Every moment counts in an emergency, so getting help should be as simple as dialing 911. In Kari Hunt Dunn's case, that phone call proved impossible — her hotel room didn't allow guests to directly dial emergency services. As Dunn's estranged husband attacked her in 2013, her young daughter made several attempts to call authorities for help. None went through because she didn't first dial "9" for an outside line.
But a new federal law will make a difference for the next victim. Kari's Law requires multi-line phone systems to have a default configuration that enables users to dial 911 directly. While the law doesn't require mass notification, it recommends organizations deploy on-site notification – which automatically sends alerts to executives and on-site emergency responders – if the communications solution in place supports it.
As a result, government agencies, universities and K-12 schools need to be sure their communications solutions comply with the law. Although many legacy phone systems don’t have this functionality, today’s communications technology offers a robust and easily installed solution at a reasonable cost.
To help with your planning, here's an overview of two technologies – on-site notification and mass notification – and how they can make your school community and government offices safer.
On-site notification keeps the people in your care safer by automatically notifying first responders of an emergency, getting trained assistance to the right people in less time.
Executives can notify staff and on-site police and security as soon as someone dials 911. Alerts include the name, extension number and exact location of the caller. This is especially important in large government buildings and school campuses. Simultaneous notification allows the right people to respond immediately in an appropriate and unified manner. The system's built-in messaging even allows text communications to be sent from desktops, further enhancing a timely and coordinated response.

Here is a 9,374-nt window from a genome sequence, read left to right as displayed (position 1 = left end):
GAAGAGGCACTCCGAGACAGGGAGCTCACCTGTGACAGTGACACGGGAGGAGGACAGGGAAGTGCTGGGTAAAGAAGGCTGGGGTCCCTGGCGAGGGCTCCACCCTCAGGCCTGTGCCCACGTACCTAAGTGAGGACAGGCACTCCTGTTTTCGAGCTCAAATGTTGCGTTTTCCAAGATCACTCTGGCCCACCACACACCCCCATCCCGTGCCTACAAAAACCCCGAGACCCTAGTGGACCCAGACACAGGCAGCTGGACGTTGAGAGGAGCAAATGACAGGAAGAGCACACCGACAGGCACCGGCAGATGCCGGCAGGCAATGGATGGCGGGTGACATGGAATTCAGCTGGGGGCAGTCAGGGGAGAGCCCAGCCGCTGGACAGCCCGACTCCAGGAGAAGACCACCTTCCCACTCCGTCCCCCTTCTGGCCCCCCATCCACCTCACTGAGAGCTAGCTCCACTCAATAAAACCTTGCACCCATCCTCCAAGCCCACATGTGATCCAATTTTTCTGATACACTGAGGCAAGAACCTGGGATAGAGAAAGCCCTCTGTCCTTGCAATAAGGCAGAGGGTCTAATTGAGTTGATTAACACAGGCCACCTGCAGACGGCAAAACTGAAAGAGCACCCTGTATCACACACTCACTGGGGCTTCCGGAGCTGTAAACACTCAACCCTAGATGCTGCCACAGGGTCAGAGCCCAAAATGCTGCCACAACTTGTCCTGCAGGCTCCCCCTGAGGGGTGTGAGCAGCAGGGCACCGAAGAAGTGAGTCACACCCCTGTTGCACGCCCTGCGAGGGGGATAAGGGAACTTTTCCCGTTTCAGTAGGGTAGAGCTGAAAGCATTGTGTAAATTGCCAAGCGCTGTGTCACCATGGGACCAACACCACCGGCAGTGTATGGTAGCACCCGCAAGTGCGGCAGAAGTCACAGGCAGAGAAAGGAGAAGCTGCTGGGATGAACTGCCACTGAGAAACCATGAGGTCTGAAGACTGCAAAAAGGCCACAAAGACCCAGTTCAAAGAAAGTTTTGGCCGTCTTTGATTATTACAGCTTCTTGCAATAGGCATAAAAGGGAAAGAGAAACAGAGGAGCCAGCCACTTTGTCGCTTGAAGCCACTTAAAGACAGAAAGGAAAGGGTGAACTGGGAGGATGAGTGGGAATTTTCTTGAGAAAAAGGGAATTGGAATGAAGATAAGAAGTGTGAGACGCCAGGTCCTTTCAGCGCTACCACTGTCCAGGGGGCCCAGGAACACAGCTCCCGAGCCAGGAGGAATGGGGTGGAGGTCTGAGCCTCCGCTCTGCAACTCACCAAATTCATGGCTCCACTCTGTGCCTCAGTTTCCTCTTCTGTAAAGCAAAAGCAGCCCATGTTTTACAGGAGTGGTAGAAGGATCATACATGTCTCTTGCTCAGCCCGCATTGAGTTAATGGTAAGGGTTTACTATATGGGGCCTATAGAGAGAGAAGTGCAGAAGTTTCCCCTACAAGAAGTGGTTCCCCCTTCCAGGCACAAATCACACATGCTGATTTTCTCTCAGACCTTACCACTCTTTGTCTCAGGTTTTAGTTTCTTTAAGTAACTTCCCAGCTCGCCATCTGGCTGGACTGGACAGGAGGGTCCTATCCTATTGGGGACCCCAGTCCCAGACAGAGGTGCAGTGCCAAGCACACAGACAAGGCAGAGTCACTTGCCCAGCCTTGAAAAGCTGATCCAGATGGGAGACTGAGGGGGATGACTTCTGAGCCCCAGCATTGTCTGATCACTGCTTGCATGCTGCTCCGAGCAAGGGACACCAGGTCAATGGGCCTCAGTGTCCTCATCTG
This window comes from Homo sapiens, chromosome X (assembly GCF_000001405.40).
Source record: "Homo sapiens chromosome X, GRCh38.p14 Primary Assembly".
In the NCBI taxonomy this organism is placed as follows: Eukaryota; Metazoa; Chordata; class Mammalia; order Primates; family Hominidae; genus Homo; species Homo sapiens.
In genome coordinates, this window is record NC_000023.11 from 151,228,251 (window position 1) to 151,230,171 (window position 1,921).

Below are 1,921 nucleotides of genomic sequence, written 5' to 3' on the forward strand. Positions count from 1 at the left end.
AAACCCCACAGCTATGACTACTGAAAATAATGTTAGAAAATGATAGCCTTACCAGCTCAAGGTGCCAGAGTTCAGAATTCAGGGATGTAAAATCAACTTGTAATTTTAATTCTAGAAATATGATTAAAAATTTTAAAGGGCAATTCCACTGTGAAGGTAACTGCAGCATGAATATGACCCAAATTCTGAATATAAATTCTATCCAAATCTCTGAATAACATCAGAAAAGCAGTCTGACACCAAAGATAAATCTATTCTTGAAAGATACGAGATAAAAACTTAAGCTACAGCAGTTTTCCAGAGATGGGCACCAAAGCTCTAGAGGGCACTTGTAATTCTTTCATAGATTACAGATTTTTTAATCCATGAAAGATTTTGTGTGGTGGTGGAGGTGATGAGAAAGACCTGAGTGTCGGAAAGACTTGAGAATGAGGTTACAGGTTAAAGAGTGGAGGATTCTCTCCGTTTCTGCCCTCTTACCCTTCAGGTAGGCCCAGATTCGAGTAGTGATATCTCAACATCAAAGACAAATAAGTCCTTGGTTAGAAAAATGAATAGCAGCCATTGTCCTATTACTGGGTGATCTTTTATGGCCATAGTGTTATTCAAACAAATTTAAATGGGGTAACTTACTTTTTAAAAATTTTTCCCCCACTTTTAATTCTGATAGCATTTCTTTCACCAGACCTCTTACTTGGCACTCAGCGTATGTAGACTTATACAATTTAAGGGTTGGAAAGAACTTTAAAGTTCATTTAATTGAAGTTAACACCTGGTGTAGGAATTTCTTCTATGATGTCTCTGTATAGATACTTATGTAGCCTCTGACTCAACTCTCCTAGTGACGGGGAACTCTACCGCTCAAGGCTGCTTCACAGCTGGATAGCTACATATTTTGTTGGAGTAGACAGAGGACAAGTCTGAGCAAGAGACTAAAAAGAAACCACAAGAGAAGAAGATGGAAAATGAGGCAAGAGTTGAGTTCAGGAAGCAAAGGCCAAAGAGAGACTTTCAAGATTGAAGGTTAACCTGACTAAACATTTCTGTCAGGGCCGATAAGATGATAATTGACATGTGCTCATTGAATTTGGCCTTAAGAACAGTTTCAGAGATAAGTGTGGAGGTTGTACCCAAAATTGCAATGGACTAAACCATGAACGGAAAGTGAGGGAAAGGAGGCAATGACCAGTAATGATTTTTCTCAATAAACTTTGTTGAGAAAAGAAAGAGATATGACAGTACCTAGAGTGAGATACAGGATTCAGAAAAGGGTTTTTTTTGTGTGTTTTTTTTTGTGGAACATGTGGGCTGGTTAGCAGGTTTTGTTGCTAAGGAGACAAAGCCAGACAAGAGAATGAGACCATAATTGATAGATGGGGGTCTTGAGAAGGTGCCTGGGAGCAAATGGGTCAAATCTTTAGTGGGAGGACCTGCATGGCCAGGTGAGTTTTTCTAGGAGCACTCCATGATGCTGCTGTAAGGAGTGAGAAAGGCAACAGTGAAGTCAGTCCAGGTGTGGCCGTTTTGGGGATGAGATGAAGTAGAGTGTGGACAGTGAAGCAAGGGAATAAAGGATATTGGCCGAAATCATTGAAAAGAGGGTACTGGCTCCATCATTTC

Currently only a recommendation, on-site notification will likely become required in the future. In fact, this technology is already available and affordable with new communications technology solutions. As legacy phone systems reach the end of their lifespans, more organizations are sure to adopt this feature.
Finally, integrating your emergency notification system with door locks removes the need to physically lock doors, providing increased protection in an instant. Staffers can initiate a lockdown or lockout from any type of phone.
The technology that underlies onsite notifications systems – intelligent mass notification – offers additional safety features. Most importantly, governments and schools can quickly deliver critical information to an entire community or relevant subgroup when emergencies arise. The technology is also versatile. For example, administrators can use a variety of channels and devices to send alerts.
Here's how Carleton University uses mass notification technology to communicate effectively in emergency situations. Click here to download the case study. >
Mass notification also enhances your emergency response and alerting abilities in these ways:
With one click, administrators can alert all personnel, students and family to a developing crisis – simultaneously.
Staff can dispatch incident response teams immediately and coordinate with emergency personnel.
Anyone can trigger notifications via the web or a phone call using a landline phone, IP phone, computer or mobile device.
Voice, audio and text notifications are compatible with a wide range of personal and mass communication devices.
Message acknowledgment is available through the channel and device of choice.
Administrators can run real-time reports to determine if messages have been confirmed, unconfirmed or have failed.
With the Web-based map view, you can broadcast customized messages to speakers and phones in specific locations, such as certain buildings, rooms or hallways.
With instant live conferencing, executives can assemble the staff at a moment's notice to respond to emergency situations.
Exchange emergency information between Common Alerting Protocol (CAP) compliant devices and services.
Safety is always a good investment. By meeting Kari's Law requirements, K-12 schools, universities and governments ensure not a moment is lost during an emergency.